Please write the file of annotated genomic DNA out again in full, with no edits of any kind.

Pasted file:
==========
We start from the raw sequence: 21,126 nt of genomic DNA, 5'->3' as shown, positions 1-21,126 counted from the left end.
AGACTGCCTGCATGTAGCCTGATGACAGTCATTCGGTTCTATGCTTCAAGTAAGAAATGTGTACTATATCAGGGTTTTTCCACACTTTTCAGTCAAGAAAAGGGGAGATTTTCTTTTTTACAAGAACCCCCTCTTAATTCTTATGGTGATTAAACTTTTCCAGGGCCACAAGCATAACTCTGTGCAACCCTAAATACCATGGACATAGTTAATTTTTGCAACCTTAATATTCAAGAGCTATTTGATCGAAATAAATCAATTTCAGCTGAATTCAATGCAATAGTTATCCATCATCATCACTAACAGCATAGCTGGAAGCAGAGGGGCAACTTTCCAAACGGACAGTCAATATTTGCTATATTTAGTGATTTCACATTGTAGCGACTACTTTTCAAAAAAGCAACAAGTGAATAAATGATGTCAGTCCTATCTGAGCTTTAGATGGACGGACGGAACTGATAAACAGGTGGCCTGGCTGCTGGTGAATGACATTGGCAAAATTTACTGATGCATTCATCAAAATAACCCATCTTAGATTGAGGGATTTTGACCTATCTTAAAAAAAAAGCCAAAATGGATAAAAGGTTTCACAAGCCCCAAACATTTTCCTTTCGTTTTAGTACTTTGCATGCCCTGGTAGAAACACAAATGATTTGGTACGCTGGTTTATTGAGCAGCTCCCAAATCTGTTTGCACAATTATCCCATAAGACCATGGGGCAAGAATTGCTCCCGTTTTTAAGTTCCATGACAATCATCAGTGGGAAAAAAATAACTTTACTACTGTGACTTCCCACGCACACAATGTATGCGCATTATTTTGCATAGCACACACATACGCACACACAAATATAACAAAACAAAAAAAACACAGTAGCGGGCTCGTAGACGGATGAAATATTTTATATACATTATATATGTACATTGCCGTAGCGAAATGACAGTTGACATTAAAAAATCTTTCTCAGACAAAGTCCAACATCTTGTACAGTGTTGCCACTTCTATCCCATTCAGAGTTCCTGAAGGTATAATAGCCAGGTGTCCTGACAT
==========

We start from the raw sequence: 21,126 nt of genomic DNA, 5'->3' as shown, positions 1-21,126 counted from the left end.
AGACTGCCTGCATGTAGCCTGATGACAGTCATTCGGTTCTATGCTTCAAGTAAGAAATGTGTACTATATCAGGGTTTTTCCACACTTTTCAGTCAAGAAAAGGGGAGATTTTCTTTTTTACAAGAACCCCCTCTTAATTCTTATGGTGATTAAACTTTTCCAGGGCCACAAGCATAACTCTGTGCAACCCTAAATACCATGGACATAGTTAATTTTTGCAACCTTAATATTCAAGAGCTATTTGATCGAAATAAATCAATTTCAGCTGAATTCAATGCAATAGTTATCCATCATCATCACTAACAGCATAGCTGGAAGCAGAGGGGCAACTTTCCAAACGGACAGTCAATATTTGCTATATTTAGTGATTTCACATTGTAGCGACTACTTTTCAAAAAAGCAACAAGTGAATAAATGATGTCAGTCCTATCTGAGCTTTAGATGGACGGACGGAACTGATAAACAGGTGGCCTGGCTGCTGGTGAATGACATTGGCAAAATTTACTGATGCATTCATCAAAATAACCCATCTTAGATTGAGGGATTTTGACCTATCTTAAAAAAAAAGCCAAAATGGATAAAAGGTTTCACAAGCCCCAAACATTTTCCTTTCGTTTTAGTACTTTGCATGCCCTGGTAGAAACACAAATGATTTGGTACGCTGGTTTATTGAGCAGCTCCCAAATCTGTTTGCACAATTATCCCATAAGACCATGGGGCAAGAATTGCTCCCGTTTTTAAGTTCCATGACAATCATCAGTGGGAAAAAAATAACTTTACTACTGTGACTTCCCACGCACACAATGTATGCGCATTATTTTGCATAGCACACACATACGCACACACAAATATAACAAAACAAAAAAAACACAGTAGCGGGCTCGTAGACGGATGAAATATTTTATATACATTATATATGTACATTGCCGTAGCGAAATGACAGTTGACATTAAAAAATCTTTCTCAGACAAAGTCCAACATCTTGTACAGTGTTGCCACTTCTATCCCATTCAGAGTTCCTGAAGGTATAATAGCCAGGTGTCCTGACAT